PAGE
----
NBA 2K21 proves that the lone basketball sim we have now has largely stagnated. It is a complete package, for certain, but one which demonstrates little-to-no motivation to meaningfully improve upon itself. That doesn't take away from the powerful base which makes NBA 2K an enjoyable and rewarding time. However, when you go through precisely the same grind and the exact same procedure with only superficial modifications, you simply get burnt out quicker than years before. If ball is still existence, NBA 2K21 is as good a version as any to pick, but even the best ballers require a rest.
On Thursday, the video game industry won a significant battle in a longstanding controversy over the breeding of tattoos in sports video games. In the case, Strong Oak Sketches sought damages under the Copyright Act Take Two Interactive Software Inc. for containing reproductions of the the supposedly copyright-protected tattoos on avatars for James, Martin and Bledsoe in the favorite NBA 2K movie games.
In the decision, U.S. District Court Judge Laura Taylor Swain discovered that: (a) the level of copying of these tattoos had been de minimis rather than large, (b) the manufacturer needed a non-exclusive implied license to replicate the tattoos at the video games, and (c) the copies constituted"fair use" for the transformative nature. To best understand the importance of Judge Swain's conclusion, it's necessary to unpack every finding, beginning with the degree of copying.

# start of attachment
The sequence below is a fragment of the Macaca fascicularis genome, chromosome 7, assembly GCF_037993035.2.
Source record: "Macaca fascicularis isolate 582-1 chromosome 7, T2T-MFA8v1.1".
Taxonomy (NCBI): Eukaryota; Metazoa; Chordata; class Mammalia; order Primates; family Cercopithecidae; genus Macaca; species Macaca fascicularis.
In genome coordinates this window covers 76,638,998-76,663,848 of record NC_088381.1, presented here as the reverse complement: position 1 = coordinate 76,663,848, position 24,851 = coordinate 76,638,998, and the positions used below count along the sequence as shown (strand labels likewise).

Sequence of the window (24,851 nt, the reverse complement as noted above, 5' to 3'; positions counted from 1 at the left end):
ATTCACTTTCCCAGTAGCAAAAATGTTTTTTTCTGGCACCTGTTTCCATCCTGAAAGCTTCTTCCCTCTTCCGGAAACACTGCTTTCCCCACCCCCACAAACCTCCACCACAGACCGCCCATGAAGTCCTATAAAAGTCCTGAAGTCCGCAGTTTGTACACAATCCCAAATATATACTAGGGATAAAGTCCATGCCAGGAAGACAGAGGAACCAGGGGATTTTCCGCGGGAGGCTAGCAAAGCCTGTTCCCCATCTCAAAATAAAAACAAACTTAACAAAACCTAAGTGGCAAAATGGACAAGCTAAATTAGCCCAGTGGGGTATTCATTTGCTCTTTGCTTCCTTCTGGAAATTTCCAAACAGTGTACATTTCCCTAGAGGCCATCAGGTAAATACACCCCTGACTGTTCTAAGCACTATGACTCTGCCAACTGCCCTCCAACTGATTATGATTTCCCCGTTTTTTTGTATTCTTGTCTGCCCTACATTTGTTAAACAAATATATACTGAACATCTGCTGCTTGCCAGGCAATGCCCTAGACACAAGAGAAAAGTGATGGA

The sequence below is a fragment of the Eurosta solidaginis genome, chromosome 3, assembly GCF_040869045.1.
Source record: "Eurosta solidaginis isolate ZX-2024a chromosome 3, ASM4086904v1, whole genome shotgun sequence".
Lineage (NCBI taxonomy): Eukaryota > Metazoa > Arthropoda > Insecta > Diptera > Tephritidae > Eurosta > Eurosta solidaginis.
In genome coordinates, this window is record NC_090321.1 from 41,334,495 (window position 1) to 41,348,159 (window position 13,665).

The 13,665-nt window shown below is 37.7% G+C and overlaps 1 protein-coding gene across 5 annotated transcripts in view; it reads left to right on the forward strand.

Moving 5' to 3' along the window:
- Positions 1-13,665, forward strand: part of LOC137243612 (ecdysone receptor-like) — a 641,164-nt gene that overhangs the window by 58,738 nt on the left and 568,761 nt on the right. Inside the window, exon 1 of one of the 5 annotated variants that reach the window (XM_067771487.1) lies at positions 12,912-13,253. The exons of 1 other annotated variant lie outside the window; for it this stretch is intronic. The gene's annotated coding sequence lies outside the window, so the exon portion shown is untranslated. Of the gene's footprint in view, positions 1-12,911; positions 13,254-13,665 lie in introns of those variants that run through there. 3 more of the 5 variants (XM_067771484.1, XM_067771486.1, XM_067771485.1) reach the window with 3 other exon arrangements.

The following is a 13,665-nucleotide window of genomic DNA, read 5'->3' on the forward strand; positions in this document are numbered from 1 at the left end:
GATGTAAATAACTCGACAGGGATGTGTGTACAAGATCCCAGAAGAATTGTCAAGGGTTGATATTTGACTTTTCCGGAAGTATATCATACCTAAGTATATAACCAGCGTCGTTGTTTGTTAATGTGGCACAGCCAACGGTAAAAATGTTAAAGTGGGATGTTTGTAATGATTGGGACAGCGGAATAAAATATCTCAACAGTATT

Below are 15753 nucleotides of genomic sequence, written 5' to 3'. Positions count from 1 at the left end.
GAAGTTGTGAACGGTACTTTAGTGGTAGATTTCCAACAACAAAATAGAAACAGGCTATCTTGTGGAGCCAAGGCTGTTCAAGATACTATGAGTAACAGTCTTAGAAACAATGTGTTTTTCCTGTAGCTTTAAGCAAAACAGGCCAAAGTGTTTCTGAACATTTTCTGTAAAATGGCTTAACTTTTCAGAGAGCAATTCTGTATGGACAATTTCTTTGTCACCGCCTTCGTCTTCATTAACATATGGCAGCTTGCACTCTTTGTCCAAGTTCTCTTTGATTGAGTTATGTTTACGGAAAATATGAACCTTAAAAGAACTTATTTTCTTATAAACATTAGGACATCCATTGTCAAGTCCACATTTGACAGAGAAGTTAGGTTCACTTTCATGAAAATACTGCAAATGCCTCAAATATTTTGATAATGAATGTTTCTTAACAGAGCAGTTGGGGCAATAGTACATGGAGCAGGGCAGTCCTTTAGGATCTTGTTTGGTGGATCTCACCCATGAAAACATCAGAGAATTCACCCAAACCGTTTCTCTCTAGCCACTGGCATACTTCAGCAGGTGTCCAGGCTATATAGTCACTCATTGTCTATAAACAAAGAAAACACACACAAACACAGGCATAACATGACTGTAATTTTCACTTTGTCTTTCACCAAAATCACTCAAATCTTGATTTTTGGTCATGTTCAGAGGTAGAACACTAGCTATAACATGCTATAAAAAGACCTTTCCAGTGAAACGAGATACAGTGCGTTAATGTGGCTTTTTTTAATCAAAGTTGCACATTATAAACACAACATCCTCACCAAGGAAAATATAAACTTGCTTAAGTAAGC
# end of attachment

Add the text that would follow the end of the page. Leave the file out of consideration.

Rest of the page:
To sustain a copyright act, the plaintiff must include in their asserts enough evidence to demonstrate that the defendant copied their work and the copy is substantially similar to the initial creation. To get a copy to be eligible as substantially similar under the Copyright Act, the similarities between the works have to be more than de minimis (i.e. minuscule). Judge Swain found that the level of copying in this case fell below the threshold of substantial copying. In reaching this decision, Judge Swain used the ordinary observer test, which requires the court to take into account whether a lay person would understand that the breeding substantially copied and made use of the plaintiff's copyright protected function.